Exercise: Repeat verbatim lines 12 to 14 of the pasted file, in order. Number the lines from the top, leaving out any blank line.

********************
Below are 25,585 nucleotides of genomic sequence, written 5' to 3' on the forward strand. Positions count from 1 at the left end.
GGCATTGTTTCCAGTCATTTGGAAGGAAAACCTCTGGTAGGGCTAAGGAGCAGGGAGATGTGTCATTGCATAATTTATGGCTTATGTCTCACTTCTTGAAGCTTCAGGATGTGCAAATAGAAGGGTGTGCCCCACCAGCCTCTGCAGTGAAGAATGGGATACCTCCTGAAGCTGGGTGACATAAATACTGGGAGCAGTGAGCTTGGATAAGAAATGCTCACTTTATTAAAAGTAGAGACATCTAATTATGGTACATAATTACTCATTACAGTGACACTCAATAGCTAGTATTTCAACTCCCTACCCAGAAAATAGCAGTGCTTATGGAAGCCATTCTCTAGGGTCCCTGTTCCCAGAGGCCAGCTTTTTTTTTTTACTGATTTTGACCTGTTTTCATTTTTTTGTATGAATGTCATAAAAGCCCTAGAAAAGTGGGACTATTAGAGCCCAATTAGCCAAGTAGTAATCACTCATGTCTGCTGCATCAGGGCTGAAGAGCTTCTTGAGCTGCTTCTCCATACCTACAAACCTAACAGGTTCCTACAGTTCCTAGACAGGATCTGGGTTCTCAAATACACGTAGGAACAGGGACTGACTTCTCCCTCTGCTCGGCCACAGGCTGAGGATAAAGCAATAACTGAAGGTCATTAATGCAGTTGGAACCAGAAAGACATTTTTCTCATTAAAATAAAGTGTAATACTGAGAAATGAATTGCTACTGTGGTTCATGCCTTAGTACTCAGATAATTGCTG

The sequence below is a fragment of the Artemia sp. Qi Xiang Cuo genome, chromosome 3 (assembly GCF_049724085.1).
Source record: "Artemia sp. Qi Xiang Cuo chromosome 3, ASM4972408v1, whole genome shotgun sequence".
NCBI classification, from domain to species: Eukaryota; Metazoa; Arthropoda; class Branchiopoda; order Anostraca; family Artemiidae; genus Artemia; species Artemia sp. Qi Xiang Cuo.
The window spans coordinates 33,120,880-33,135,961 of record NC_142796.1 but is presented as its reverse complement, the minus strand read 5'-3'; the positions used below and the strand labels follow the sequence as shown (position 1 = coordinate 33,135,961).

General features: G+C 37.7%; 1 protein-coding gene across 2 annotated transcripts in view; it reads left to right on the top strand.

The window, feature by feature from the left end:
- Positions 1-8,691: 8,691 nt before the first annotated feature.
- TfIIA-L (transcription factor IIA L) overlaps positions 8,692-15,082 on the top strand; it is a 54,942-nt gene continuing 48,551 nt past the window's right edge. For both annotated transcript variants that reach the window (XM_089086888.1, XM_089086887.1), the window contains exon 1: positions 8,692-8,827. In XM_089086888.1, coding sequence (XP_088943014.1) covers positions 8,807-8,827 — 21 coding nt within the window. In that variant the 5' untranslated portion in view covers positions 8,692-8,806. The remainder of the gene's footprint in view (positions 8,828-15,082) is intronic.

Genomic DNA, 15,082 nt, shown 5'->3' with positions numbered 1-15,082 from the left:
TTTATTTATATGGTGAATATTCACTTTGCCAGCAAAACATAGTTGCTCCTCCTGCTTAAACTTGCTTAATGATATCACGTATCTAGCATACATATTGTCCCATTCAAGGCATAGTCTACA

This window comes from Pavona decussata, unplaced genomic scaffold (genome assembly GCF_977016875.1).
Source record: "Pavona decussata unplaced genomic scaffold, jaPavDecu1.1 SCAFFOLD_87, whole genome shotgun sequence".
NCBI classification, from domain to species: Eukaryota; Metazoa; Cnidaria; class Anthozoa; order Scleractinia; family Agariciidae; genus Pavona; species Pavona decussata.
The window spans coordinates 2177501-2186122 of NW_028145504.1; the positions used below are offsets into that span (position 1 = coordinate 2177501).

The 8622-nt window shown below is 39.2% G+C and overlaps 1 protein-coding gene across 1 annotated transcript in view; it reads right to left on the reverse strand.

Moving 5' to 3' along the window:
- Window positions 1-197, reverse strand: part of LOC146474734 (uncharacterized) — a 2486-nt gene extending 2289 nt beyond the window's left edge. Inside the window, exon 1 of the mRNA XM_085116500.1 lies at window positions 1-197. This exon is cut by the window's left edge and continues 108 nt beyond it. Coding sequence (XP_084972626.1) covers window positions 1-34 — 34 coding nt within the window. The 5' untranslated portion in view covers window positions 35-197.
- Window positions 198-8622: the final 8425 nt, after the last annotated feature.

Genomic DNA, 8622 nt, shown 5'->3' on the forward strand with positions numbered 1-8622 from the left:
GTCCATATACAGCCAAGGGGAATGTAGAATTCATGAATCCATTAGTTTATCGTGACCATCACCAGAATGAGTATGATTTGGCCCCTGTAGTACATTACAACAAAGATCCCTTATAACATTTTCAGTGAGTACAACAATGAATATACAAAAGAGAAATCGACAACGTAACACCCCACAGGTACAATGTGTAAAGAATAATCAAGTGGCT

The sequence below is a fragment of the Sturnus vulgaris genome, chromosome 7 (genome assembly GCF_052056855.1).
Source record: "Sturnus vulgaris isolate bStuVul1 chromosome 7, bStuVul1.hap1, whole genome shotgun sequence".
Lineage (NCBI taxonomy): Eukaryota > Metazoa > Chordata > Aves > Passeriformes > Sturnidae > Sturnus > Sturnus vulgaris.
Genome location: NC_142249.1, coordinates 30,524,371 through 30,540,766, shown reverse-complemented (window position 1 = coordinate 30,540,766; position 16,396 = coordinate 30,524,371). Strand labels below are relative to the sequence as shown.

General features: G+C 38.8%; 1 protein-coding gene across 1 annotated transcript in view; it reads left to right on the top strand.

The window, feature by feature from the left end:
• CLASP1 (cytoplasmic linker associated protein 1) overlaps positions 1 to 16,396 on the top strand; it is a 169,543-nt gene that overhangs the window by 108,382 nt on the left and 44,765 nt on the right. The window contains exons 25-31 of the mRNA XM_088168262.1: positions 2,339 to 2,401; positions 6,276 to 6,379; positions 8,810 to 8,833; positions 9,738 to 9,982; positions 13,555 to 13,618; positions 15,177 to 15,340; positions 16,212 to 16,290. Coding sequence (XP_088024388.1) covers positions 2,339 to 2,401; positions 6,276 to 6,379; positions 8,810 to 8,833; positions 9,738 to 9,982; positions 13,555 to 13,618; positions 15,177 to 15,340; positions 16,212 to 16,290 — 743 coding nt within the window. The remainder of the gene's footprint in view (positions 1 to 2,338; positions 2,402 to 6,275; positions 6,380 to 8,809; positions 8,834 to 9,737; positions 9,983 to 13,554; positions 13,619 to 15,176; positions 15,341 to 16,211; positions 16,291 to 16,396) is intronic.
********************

TTTATTTATATGGTGAATATTCACTTTGCCAGCAAAACATAGTTGCTCCTCCTGCTTAAACTTGCTTAATGATATCACGTATCTAGCATACATATTGTCCCATTCAAGGCATAGTCTACA

This window comes from Pavona decussata, unplaced genomic scaffold (genome assembly GCF_977016875.1).
Source record: "Pavona decussata unplaced genomic scaffold, jaPavDecu1.1 SCAFFOLD_87, whole genome shotgun sequence".